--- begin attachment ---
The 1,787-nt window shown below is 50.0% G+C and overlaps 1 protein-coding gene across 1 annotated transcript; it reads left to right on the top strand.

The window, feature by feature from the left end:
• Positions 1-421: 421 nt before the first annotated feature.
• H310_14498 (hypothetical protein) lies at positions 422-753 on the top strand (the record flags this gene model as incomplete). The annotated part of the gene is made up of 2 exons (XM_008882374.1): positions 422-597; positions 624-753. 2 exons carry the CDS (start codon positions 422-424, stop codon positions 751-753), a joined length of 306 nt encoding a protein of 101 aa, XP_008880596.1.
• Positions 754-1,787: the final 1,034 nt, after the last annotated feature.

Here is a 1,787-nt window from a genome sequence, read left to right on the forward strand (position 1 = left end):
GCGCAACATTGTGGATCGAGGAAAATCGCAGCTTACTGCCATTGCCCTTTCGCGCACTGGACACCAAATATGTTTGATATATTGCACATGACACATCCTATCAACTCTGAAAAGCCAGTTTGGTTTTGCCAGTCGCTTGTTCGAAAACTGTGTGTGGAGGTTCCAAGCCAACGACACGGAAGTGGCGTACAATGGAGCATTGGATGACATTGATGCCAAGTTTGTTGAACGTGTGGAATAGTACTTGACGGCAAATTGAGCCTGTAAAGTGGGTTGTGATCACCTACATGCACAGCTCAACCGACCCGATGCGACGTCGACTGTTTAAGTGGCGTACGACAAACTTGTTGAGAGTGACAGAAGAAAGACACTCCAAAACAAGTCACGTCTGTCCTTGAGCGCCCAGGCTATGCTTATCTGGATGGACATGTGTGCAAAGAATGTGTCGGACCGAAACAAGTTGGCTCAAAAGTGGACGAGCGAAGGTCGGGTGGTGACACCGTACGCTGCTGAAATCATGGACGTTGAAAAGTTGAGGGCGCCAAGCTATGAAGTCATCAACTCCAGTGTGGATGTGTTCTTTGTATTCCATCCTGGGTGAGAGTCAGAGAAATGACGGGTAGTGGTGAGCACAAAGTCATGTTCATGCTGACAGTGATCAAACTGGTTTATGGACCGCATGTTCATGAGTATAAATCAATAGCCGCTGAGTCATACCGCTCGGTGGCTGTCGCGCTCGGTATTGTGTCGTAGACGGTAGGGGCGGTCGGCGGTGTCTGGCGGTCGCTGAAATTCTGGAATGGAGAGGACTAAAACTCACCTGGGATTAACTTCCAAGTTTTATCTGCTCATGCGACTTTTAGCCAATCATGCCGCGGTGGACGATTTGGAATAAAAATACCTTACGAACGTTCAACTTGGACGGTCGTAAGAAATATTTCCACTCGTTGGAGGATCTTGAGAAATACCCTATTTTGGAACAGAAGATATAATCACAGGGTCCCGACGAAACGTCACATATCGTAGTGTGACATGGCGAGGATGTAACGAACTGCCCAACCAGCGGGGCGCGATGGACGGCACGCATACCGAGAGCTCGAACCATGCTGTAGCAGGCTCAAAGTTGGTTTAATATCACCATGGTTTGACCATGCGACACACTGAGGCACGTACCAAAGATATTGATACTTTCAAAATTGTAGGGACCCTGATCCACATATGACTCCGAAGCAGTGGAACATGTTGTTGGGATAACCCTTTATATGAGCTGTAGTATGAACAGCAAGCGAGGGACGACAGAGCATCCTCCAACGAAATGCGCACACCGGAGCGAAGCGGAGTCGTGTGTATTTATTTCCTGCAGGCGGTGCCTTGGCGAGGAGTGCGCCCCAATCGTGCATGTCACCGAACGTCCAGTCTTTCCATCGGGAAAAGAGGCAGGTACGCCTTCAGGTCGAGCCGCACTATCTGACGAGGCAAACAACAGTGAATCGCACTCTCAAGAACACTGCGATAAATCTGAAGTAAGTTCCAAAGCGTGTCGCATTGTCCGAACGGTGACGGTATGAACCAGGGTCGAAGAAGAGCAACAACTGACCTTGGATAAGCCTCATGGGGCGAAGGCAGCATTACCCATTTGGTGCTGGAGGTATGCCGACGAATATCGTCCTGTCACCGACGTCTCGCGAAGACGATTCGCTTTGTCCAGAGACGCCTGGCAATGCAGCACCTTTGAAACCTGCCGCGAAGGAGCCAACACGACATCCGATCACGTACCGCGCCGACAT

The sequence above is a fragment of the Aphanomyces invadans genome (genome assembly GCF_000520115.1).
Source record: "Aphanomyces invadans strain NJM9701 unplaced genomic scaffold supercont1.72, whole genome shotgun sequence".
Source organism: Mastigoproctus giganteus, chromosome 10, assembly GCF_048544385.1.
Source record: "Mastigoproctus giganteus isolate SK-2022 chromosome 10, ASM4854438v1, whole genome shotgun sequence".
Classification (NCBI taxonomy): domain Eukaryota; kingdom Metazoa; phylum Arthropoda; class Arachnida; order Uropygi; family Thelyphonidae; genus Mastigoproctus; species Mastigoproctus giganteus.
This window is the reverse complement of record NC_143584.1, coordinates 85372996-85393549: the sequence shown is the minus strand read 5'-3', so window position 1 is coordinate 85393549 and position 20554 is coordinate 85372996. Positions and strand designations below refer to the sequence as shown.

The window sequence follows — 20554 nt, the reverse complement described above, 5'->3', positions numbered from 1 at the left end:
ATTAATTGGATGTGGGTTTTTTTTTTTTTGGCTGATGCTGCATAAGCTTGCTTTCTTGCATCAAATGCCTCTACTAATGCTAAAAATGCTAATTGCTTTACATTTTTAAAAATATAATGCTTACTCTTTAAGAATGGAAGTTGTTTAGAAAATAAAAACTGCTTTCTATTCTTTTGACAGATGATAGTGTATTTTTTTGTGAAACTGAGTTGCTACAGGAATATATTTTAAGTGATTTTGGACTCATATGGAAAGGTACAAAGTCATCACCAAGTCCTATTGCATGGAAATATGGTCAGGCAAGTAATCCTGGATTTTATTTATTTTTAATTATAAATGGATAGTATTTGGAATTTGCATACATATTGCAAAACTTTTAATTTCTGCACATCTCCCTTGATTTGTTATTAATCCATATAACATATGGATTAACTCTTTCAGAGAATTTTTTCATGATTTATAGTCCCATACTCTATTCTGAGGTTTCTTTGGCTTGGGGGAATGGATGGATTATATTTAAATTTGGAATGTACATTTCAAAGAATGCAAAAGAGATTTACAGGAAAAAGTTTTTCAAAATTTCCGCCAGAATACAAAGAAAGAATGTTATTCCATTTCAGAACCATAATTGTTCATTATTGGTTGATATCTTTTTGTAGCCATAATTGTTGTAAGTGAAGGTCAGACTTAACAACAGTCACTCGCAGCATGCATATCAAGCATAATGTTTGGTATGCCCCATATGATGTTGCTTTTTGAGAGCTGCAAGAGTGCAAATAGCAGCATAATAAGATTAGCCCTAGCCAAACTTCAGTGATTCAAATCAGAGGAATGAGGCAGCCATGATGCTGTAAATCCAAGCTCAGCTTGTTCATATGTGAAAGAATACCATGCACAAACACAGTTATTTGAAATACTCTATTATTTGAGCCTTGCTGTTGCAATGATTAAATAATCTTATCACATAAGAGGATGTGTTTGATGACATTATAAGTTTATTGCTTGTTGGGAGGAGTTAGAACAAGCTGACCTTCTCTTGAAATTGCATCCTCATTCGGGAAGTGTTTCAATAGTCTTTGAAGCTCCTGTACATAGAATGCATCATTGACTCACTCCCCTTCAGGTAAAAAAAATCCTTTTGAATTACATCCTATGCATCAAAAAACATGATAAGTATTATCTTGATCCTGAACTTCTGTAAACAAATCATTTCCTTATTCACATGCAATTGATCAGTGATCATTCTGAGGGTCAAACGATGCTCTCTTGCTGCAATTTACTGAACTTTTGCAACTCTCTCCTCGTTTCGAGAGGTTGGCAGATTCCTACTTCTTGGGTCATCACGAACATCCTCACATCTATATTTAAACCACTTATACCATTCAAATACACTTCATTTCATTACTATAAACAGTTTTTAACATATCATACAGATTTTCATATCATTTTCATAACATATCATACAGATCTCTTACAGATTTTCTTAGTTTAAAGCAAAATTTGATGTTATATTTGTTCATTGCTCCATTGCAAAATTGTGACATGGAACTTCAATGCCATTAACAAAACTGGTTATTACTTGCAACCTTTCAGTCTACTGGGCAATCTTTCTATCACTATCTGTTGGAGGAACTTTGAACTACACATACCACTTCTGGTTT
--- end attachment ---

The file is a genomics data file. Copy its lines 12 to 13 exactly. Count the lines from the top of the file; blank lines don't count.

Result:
Classification (NCBI taxonomy): domain Eukaryota; kingdom Metazoa; phylum Arthropoda; class Arachnida; order Uropygi; family Thelyphonidae; genus Mastigoproctus; species Mastigoproctus giganteus.
This window is the reverse complement of record NC_143584.1, coordinates 85372996-85393549: the sequence shown is the minus strand read 5'-3', so window position 1 is coordinate 85393549 and position 20554 is coordinate 85372996. Positions and strand designations below refer to the sequence as shown.